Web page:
Stevenson: I’m very happy to say and to add that the younger generation of folks are having a much better time at this, especially in places like Berkeley. College is a really great opportunity for folks from around the world to come together because you’re exposed to different cultures, different religions, and different types of people. Just allowing yourself to absorb those differences will strengthen your ability make decisions and to navigate the world and make you a better person. Companies are starting to understand this, but in order for companies to make change, it’s up to the future generations of the workforce to want that change and demand it. It’s up to all of us, it’s up to the students, it’s up to that next workforce generation to be very clear about what they are looking for in values-driven companies and who they want to work for; that will shift where the companies are going because they have no choice if they want the talent.

Saw: This is a funny coincidence because in one of our earlier classes, we did an activity where we wrote down the names of the ten people we trusted the most. Then, we wrote out facets of their identity such as gender, sexual orientation, race, age, etc. The reality for most of the class was that our “personal board of directors” is not diverse. Knowing that, what do we do next?

Ford: Ooh I like that activity! I’m going to build off of what Marcus just said: as students in a different generation, you are all way ahead! To walk into the classroom and everyone has a name card out with their pronouns listed? We are still educating folks on pronouns, how they work, why they are important, what they mean, and what it means to use ‘they/ them’ pronouns etc. We are still struggling with that conversation but you all are going to walk into the workplace going: “Yeah, let me declare my pronouns.” It’s inherent to who you are, an identity, and you understand that while the workforce is struggling with it. But you, as students and recent graduates, are on the cutting edge of that: you know the language, you know the terminology, you arm yourself and you know how to do this. This is all going to help you have a leg up.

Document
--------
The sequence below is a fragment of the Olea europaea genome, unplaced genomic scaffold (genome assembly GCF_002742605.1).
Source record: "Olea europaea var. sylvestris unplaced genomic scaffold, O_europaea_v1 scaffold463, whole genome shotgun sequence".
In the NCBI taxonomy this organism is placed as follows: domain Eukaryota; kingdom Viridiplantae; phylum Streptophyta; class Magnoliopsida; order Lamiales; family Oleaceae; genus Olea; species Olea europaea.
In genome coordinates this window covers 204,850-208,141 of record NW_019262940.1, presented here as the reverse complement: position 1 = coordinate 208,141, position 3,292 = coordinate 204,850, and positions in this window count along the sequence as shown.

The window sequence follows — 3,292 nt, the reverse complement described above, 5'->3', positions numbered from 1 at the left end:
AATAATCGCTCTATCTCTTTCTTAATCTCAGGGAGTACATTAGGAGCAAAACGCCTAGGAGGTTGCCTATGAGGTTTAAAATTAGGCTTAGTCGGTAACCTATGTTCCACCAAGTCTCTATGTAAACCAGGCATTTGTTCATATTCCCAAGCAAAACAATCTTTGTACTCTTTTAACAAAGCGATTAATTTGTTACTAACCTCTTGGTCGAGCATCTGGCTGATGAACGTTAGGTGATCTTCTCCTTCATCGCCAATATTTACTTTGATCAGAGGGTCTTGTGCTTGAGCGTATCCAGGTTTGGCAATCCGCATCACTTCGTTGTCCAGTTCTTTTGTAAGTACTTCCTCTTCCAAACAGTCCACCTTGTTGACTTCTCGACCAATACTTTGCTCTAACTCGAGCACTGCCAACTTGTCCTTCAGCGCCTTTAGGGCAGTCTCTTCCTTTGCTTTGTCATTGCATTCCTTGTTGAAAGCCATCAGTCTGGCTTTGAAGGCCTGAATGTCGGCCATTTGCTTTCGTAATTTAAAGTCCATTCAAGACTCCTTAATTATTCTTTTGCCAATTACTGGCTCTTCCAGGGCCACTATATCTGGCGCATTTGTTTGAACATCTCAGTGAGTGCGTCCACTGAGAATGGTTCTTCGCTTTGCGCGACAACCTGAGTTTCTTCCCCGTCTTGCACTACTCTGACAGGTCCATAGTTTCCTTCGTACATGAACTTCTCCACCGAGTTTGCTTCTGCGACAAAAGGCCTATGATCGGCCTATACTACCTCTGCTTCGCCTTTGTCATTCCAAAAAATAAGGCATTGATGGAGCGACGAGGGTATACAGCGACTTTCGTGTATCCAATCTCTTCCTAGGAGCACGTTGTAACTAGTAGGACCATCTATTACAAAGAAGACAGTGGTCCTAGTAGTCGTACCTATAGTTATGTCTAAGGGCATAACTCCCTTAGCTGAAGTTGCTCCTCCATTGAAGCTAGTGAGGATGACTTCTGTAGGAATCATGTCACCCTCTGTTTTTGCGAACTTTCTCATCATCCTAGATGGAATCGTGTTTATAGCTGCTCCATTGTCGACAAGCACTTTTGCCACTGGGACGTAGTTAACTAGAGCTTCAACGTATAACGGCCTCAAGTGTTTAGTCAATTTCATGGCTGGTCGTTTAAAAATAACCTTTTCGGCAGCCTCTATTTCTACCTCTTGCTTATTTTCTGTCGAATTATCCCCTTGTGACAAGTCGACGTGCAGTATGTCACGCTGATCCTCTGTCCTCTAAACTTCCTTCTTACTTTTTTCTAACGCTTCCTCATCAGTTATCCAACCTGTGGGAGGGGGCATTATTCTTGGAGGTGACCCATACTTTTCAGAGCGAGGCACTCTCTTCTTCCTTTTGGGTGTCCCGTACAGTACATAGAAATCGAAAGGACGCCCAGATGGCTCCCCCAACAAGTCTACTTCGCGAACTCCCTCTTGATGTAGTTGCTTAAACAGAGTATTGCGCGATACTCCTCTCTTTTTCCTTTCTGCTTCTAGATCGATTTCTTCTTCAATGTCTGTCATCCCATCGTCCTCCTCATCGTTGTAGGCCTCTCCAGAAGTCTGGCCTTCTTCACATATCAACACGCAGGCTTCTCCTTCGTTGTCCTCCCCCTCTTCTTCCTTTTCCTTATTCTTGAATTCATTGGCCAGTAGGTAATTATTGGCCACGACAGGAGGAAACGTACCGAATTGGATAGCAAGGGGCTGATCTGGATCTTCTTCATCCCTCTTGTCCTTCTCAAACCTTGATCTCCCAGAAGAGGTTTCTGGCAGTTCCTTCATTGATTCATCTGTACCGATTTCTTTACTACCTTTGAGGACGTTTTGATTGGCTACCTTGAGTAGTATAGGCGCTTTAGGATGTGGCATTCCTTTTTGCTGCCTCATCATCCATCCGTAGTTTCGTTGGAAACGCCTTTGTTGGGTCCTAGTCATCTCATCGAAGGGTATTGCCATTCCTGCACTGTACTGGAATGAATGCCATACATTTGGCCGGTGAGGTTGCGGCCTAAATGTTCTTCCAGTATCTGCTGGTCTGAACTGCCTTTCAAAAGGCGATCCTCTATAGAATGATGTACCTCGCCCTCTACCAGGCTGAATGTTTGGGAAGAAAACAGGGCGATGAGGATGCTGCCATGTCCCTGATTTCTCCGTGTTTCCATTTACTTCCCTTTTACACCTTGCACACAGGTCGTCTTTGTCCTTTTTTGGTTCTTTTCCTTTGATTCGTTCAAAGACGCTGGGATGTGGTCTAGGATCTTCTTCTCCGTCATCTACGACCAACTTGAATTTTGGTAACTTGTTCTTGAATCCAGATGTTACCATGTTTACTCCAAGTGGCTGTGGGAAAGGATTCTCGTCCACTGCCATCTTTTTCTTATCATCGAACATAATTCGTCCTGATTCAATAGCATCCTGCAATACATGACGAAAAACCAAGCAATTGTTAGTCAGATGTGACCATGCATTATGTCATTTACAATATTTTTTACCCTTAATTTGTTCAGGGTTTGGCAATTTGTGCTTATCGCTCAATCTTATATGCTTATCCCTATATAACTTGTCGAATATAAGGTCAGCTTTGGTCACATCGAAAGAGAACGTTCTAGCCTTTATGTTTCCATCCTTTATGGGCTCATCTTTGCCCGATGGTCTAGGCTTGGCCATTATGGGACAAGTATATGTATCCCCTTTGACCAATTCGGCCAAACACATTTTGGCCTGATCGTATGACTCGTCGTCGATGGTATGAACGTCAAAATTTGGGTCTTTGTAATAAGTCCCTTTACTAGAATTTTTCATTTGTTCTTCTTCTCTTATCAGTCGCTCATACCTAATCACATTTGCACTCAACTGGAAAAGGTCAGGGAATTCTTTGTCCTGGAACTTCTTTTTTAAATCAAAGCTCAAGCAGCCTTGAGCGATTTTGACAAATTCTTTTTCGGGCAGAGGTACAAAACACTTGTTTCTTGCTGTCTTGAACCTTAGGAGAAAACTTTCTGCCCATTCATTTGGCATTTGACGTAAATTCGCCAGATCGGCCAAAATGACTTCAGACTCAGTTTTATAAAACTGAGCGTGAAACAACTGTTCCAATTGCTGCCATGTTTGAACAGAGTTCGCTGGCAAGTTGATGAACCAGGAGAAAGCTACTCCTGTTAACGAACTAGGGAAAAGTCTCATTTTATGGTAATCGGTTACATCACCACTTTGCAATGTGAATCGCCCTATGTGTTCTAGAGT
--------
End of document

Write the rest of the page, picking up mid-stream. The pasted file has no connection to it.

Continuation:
Stevenson: I always like to bring it back to this idea of being comfortable being uncomfortable. To your point about most people’s personal board of directors looking and sounding like them, it’s because we are typically drawn to people we feel comfortable with. That’s our comfort zone. But as soon as you break out of that comfort zone, you see progress being made and it’s not always easy. To make progress is not easy, and you feel the burn. But, it will get easier and then it’s time to find another opportunity to feel uncomfortable. As long as you are uncomfortable, you’re making progress and learning in some way. So, it’s important to start within, not just with your personal board of directors but diversify your social feed. Everyone is looking on social media all-day. Ask yourself, “Am I seeing diverse voices on my social media? Am I watching diverse programs when I’m tuned into television?” Just really take that extra step to surround yourself with people who don’t look and sound like you.

Saw: Awesome! Well, thank you so much for your time and for sharing your perspectives. I learned a lot from hearing both of you speak in class, and I know my peers did too. Your insight on inclusion from the business perspective adds another dimension to the class, so truly, thank you again.

Ford: Thank you, Amberlyn.

Stevenson: Thank you!

At the heart of UC Berkeley’s Haas School of Business, the Center for Equity, Gender, and Leadership (EGAL) educates equity fluent leaders to ignite and accelerate change. Equity fluent leaders understand the value of different lived experiences and courageously use their power to address barriers, increase access, and drive change for positive impact. Be the first to know about EGAL news and events by subscribing to our newsletter.

At the heart of UC Berkeley's Business School, the Center for Equity, Gender, and Leadership educates equity-fluent leaders to ignite and accelerate change.

Get the Medium app

A button that says 'Download on the App Store', and if clicked it will lead you to the iOS App store
A button that says 'Get it on, Google Play', and if clicked it will lead you to the Google Play store